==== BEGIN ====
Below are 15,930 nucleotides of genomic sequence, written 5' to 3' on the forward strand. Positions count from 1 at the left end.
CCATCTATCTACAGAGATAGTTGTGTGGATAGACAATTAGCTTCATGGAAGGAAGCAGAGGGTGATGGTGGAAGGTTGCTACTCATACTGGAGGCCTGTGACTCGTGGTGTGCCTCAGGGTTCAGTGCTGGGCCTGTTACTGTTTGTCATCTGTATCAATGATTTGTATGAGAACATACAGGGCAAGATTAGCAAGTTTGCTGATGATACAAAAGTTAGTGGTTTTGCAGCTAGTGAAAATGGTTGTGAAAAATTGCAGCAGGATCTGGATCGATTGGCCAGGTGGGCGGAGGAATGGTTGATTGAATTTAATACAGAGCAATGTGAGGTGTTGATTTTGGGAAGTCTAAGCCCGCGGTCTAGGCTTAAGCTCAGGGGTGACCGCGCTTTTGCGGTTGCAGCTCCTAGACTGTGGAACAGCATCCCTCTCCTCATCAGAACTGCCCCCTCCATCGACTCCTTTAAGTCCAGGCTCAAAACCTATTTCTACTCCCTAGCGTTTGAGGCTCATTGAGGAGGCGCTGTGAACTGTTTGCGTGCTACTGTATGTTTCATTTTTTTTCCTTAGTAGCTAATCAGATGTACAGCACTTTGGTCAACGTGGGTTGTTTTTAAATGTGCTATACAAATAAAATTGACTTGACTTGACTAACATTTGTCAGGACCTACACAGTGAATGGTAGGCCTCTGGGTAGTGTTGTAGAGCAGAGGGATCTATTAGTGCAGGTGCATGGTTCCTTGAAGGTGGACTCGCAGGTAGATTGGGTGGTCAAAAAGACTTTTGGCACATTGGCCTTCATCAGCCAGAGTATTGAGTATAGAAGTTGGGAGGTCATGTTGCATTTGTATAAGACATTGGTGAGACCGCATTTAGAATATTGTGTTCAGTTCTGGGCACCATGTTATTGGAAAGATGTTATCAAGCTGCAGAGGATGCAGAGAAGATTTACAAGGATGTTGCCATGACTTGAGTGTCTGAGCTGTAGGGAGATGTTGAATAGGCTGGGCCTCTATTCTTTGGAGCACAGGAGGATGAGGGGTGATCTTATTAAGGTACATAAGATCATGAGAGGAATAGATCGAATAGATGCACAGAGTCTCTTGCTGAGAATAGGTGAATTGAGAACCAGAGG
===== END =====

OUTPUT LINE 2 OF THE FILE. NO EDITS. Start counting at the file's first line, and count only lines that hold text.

CCATCTATCTACAGAGATAGTTGTGTGGATAGACAATTAGCTTCATGGAAGGAAGCAGAGGGTGATGGTGGAAGGTTGCTACTCATACTGGAGGCCTGTGACTCGTGGTGTGCCTCAGGGTTCAGTGCTGGGCCTGTTACTGTTTGTCATCTGTATCAATGATTTGTATGAGAACATACAGGGCAAGATTAGCAAGTTTGCTGATGATACAAAAGTTAGTGGTTTTGCAGCTAGTGAAAATGGTTGTGAAAAATTGCAGCAGGATCTGGATCGATTGGCCAGGTGGGCGGAGGAATGGTTGATTGAATTTAATACAGAGCAATGTGAGGTGTTGATTTTGGGAAGTCTAAGCCCGCGGTCTAGGCTTAAGCTCAGGGGTGACCGCGCTTTTGCGGTTGCAGCTCCTAGACTGTGGAACAGCATCCCTCTCCTCATCAGAACTGCCCCCTCCATCGACTCCTTTAAGTCCAGGCTCAAAACCTATTTCTACTCCCTAGCGTTTGAGGCTCATTGAGGAGGCGCTGTGAACTGTTTGCGTGCTACTGTATGTTTCATTTTTTTTCCTTAGTAGCTAATCAGATGTACAGCACTTTGGTCAACGTGGGTTGTTTTTAAATGTGCTATACAAATAAAATTGACTTGACTTGACTAACATTTGTCAGGACCTACACAGTGAATGGTAGGCCTCTGGGTAGTGTTGTAGAGCAGAGGGATCTATTAGTGCAGGTGCATGGTTCCTTGAAGGTGGACTCGCAGGTAGATTGGGTGGTCAAAAAGACTTTTGGCACATTGGCCTTCATCAGCCAGAGTATTGAGTATAGAAGTTGGGAGGTCATGTTGCATTTGTATAAGACATTGGTGAGACCGCATTTAGAATATTGTGTTCAGTTCTGGGCACCATGTTATTGGAAAGATGTTATCAAGCTGCAGAGGATGCAGAGAAGATTTACAAGGATGTTGCCATGACTTGAGTGTCTGAGCTGTAGGGAGATGTTGAATAGGCTGGGCCTCTATTCTTTGGAGCACAGGAGGATGAGGGGTGATCTTATTAAGGTACATAAGATCATGAGAGGAATAGATCGAATAGATGCACAGAGTCTCTTGCTGAGAATAGGTGAATTGAGAACCAGAGG